It seems there’s a little bit of a problem in Tamriel. Specifically, people are gaining access to The Elder Scrolls Online via stolen keys, and Bethesda has had enough of it. Starting real soon now, the studio will be wielding the banhammer, bringing it down upon people playing with fraudulent, stolen, or otherwise dodgy keys.
Bethesda community manager Jason Leavey explains that – in some cases – people might not even know they’re doing the wrong thing, as they simply bought what they thought was a cheap copy of a game.
We want to remind gamers to shop wisely and only purchase online keys from a reputable source. Fraudulently obtained keys obtained via Steam and then re-sold via third-party websites is a violation of both our and Steam’s Terms of Service. We will be deactivating all game accounts created with such stolen keys starting on Tuesday, May 26th. Affected users will receive an email with instructions on how to regain access to their game account via a valid game purchase.
Some of the keys have been purchased from Steam using stolen credit cards, or using legitimate cards without the customer’s knowledge. The freshly-acquired keys are then sold super-cheap from an assortment of less-reputable online retailers, something Leavey warns against:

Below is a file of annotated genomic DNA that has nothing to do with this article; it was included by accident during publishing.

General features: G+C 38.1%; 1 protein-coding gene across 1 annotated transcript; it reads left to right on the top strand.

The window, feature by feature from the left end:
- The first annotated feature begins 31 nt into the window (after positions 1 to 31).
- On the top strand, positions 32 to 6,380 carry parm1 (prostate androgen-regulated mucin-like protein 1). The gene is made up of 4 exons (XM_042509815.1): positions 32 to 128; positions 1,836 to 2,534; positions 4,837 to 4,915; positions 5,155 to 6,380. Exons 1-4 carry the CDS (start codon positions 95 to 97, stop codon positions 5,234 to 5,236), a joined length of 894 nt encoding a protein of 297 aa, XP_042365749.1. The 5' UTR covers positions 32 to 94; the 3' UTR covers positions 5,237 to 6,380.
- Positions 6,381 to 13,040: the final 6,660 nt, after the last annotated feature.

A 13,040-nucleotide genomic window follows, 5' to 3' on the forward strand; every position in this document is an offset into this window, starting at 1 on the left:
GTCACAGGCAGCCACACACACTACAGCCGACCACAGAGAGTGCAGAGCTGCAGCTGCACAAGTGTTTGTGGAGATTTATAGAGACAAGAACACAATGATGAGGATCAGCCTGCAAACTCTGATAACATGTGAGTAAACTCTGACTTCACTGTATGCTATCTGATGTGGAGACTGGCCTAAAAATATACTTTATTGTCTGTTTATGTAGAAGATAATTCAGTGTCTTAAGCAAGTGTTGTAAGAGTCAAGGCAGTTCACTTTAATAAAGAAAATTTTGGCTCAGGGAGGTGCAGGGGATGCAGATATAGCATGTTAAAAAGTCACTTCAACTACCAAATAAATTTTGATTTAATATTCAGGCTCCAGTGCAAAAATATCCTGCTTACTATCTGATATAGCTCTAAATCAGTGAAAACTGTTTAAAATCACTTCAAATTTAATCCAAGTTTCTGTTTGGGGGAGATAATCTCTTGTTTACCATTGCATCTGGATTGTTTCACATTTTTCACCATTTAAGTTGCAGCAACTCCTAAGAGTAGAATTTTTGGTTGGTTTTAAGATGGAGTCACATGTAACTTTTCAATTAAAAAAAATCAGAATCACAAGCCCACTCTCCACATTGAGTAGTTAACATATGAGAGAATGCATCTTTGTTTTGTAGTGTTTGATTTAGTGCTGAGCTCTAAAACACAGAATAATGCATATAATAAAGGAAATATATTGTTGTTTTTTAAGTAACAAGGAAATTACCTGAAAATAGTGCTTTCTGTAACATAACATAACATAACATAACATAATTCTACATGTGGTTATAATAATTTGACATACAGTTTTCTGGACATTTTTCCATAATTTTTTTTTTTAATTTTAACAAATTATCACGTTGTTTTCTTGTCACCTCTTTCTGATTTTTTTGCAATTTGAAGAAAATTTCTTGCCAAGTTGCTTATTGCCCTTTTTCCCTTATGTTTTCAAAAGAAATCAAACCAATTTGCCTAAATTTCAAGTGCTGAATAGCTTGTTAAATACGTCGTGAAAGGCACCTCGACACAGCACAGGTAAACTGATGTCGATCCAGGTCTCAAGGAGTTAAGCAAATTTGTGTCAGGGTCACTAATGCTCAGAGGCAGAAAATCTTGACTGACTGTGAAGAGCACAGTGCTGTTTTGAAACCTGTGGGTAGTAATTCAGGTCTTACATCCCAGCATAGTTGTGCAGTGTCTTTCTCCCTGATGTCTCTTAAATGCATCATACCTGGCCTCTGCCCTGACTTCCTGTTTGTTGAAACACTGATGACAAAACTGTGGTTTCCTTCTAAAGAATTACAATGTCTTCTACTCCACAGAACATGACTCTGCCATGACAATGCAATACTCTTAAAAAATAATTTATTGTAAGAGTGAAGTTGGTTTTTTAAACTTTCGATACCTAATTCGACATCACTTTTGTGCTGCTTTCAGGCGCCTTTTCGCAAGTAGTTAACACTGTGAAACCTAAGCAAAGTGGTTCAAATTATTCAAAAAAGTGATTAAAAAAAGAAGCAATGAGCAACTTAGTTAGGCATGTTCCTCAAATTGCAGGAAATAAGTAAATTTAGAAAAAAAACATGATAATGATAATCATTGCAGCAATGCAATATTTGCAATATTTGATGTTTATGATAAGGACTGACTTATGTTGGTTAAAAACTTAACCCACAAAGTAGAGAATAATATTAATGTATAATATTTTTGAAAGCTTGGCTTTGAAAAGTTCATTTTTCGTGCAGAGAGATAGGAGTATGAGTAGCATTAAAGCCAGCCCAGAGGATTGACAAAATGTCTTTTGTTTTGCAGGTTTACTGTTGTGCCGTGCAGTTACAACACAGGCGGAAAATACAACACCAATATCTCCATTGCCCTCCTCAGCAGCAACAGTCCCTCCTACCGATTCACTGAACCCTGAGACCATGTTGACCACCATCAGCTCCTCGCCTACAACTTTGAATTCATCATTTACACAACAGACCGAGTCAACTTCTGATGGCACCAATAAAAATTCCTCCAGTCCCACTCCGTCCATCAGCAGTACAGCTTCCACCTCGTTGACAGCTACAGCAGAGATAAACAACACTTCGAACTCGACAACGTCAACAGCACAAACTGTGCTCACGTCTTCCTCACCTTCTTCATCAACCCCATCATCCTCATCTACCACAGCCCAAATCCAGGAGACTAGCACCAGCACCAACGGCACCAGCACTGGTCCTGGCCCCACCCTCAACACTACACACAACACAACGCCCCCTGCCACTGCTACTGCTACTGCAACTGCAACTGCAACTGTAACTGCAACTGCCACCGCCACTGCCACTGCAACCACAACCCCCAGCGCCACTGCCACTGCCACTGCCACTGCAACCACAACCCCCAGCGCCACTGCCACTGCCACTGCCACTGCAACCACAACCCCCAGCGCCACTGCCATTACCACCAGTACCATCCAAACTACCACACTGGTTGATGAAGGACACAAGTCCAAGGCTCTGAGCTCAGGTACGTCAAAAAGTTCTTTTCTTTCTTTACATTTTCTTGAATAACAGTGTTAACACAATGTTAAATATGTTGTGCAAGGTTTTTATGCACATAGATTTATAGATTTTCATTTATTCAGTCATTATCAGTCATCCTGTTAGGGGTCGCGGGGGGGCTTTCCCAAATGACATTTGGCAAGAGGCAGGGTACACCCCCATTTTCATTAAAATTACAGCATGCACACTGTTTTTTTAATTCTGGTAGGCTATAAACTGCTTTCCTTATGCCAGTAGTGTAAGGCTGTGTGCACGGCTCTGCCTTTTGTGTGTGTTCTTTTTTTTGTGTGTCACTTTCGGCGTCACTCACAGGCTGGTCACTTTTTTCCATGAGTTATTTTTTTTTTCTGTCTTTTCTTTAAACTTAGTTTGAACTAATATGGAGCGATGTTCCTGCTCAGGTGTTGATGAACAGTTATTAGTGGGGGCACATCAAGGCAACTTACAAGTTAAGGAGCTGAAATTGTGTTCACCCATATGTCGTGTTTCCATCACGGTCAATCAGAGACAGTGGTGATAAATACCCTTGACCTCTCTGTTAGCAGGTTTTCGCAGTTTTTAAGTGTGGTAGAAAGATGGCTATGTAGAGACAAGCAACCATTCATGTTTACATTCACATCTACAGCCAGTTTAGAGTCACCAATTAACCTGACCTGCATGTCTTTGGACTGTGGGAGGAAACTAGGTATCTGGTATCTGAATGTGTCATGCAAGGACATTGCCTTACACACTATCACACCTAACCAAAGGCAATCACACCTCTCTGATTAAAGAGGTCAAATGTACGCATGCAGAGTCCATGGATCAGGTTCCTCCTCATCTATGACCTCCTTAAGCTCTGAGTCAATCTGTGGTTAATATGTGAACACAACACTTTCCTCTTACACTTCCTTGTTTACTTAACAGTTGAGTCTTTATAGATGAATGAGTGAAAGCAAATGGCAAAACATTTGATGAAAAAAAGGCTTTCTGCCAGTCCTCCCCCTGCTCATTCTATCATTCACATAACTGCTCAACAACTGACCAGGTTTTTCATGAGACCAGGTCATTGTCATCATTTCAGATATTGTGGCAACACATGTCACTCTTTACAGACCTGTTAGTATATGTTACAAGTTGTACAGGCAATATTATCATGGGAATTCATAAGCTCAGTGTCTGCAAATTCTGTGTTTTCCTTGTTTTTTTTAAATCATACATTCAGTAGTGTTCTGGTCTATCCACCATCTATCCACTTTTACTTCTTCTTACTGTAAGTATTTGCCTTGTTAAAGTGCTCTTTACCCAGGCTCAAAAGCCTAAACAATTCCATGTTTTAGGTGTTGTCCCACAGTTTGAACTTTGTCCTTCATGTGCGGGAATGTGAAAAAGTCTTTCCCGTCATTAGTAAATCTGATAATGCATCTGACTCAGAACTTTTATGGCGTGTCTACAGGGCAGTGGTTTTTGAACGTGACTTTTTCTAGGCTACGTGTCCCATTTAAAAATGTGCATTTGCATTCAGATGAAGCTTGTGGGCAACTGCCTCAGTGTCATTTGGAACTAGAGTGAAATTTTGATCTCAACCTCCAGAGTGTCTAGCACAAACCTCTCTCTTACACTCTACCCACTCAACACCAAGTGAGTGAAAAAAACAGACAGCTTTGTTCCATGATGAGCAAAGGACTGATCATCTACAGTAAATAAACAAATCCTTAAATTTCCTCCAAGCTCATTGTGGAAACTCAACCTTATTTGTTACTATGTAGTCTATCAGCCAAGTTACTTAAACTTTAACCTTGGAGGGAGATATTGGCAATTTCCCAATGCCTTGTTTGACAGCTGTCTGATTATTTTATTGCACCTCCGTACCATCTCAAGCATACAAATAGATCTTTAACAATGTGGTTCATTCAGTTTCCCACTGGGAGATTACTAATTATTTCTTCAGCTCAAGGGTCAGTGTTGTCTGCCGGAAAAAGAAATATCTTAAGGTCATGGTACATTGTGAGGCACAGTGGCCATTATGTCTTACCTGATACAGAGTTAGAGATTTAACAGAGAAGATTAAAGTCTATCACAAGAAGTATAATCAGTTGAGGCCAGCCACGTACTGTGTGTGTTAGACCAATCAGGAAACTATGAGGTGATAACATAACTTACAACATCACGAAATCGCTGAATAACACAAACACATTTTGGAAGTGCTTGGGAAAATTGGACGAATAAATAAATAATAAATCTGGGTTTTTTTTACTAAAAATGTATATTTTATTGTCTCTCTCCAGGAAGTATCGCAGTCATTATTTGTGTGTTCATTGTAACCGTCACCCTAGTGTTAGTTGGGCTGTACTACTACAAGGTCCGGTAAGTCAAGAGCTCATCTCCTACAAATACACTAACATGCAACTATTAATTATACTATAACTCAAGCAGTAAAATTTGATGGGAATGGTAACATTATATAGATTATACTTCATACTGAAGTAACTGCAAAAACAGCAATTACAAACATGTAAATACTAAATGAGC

Extreme discounting below the published prices on our website may be a clue that the digital key purchased for the game may have been fraudulently obtained.
…you’re forgiven if you’re wondering where you can buy a legitimate, legal, unlikely-to-be-banned key for The Elder Scrolls Online: Tamriel Unlimited, but – happily – Leavey’s got the answers. He’s compiled a list of official retailers for you to peruse, and hopefully you’ll find one that fits your needs.